The Evolution of OK Sweetheart

Erin Austin is a familiar face around the Seattle music community. Maybe you’ve seen her perform as OK Sweetheart, backed by a three-piece band, at the Tractor or Barboza or Doe Bay Fest. She’s an equally familiar voice on TV and the big screen, where her songs have been featured in the Mark Wahlberg film Contraband, various MTV shows, and commercials for Zale’s and Nissan. Whether on stage, in the studio or in front of her keyboard at home, Austin is one of the many always-practicing, never-not-working-full-time musicians that call Seattle home.

Her voice sets her apart within the city’s vibrant folk-pop scene. Austin sings with the kind of richly nuanced, delicately expressive delivery, redolent of early 20th-century jazz and Tin Pan Alley pop, that can only be described as timeless. Whether leading Vito’s Lounge in a romantic Christmas carol singalong or skipping through a jaunty modern breakup tune, she puts as much amiable idiosyncracy as technical ability into every note. You’ll hear both come through in this pair of OK Sweetheart tunes—one from early in Austin’s career, the other her most recent single—that City Arts is premiering today. 

The first, “Boat,” was recorded seven years ago in Los Angeles, while Austin was on tour. In the accompanying video, alongside Austin you’ll notice none other than Beck Bennett, currently a performer on Saturday Night Live most famous for his Vladmir Putin impersonation. When the video was shot, Bennett had yet to land on SNL and was a friend of director Mickey Meyer, who himself was a high school friend of Austin’s. Meyer went on to become a founding producer of Jash, Sarah Silverman’s comedy production house. Austin says the project was just a lark, just a few friends getting together to play around with a green screen; Meyer recently dug up the clip and sent it to Austin. It’s a charming time capsule, featuring a slew of very talented people.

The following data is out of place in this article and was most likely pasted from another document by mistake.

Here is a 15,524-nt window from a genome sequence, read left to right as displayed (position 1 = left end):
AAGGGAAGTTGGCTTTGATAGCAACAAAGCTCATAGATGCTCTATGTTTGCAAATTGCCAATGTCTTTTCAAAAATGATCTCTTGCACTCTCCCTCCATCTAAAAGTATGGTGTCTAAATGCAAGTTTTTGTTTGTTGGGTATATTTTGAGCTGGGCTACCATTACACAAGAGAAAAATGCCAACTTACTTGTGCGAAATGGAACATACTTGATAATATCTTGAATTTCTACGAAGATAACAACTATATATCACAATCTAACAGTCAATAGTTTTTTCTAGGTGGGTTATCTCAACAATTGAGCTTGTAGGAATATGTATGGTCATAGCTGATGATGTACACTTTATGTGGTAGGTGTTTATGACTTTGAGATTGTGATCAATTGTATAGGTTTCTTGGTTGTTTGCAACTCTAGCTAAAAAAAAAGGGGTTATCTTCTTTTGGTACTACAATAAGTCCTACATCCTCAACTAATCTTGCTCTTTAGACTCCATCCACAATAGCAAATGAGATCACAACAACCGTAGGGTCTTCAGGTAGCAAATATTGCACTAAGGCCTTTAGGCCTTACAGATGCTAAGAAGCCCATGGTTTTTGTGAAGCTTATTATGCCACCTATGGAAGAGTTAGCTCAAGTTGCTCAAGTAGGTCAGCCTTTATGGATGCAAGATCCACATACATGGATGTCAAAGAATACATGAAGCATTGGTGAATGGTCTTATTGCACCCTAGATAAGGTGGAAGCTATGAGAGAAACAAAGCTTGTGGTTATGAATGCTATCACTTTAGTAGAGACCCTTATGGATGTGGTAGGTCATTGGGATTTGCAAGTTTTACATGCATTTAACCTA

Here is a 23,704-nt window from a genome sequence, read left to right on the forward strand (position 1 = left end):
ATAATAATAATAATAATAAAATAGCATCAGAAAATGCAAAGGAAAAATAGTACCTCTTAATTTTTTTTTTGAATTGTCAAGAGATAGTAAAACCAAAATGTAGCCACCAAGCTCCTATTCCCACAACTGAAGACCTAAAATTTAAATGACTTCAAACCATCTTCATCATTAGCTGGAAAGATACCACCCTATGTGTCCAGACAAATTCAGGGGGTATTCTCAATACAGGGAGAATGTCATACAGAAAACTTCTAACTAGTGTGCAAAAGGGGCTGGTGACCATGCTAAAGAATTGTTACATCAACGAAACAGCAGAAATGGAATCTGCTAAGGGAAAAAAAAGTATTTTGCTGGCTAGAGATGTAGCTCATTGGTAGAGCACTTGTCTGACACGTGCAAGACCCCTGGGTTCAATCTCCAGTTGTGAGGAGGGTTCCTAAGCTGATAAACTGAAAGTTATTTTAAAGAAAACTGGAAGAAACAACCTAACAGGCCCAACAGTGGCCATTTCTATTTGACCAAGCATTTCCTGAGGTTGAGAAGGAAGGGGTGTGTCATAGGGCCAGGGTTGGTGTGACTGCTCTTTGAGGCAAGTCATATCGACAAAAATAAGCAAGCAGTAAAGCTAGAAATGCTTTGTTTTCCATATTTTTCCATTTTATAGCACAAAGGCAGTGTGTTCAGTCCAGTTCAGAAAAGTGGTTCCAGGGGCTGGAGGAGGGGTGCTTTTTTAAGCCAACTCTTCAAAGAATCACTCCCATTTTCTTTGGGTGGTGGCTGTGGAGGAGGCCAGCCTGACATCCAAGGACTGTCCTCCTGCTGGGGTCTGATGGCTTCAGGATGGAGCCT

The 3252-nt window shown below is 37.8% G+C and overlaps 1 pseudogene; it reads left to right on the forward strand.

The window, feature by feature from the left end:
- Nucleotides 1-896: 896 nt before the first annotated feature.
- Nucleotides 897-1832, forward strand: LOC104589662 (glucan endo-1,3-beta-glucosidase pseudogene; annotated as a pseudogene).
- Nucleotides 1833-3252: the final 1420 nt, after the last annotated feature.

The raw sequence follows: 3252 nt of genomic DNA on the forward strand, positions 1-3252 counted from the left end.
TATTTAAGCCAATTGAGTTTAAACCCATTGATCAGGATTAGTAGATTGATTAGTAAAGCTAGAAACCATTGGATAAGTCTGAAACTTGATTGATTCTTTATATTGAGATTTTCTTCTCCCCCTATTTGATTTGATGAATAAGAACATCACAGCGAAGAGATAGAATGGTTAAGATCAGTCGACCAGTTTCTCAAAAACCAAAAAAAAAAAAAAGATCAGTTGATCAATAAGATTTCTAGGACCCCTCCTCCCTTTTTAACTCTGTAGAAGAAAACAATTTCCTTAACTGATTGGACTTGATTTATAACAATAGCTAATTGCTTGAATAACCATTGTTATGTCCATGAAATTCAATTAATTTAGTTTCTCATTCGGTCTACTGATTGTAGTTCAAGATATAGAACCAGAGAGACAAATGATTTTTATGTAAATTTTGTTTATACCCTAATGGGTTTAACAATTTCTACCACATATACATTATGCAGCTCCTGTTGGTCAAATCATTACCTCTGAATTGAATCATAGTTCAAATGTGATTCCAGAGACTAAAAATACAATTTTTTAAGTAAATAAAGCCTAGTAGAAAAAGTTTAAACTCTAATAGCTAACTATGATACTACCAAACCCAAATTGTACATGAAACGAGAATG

“You work hard and hope for the best, and show up on time for auditions and email people back,” Austin says. “You’re responsibile for your career, but you never know when something will blow up.”


Fast-forward to 2017. OK Sweetheart now comprises Austin, plus guitarist Michael Porter, bassist Jeremy Buller and drummer Alex Westcoat. The quartet has been releasing one-off singles as they work on an upcoming full-length, the follow-up to OK Sweetheart’s 2011 debut Home, featuring the new lineup and new songs, all moving in a new, updated direction. The latest is “Pranks,” which emphasizes the progression from “Boat”‘s rustic austerity to a bigger, richer, more rock n’ roll sound. And just try to forget that whistle that opens the song.

After living in New York, Texas, California and Oklahoma, Austin’s been full-time in Seattle for about three years. She’s settled into a routine, playing with a consistent band and crafting her next chapter. She’s spent the time between her first record and now building a community of supporters—a slow-burn approach that allows her to focus primarily on the music that leads to hear livelihood. As you hear in “Pranks,” there’s a lot to love. 

“I’ve been making music for the past however-many years, but I’ve been too afraid to put it out,” Austin says. “I’ve kinda shot myself in the foot by waiting. How do I show people what this music career really is? These two songs tell that story.” 

Purchase “Pranks” and all things OK Sweetheart at

Photo by Carmen Holt.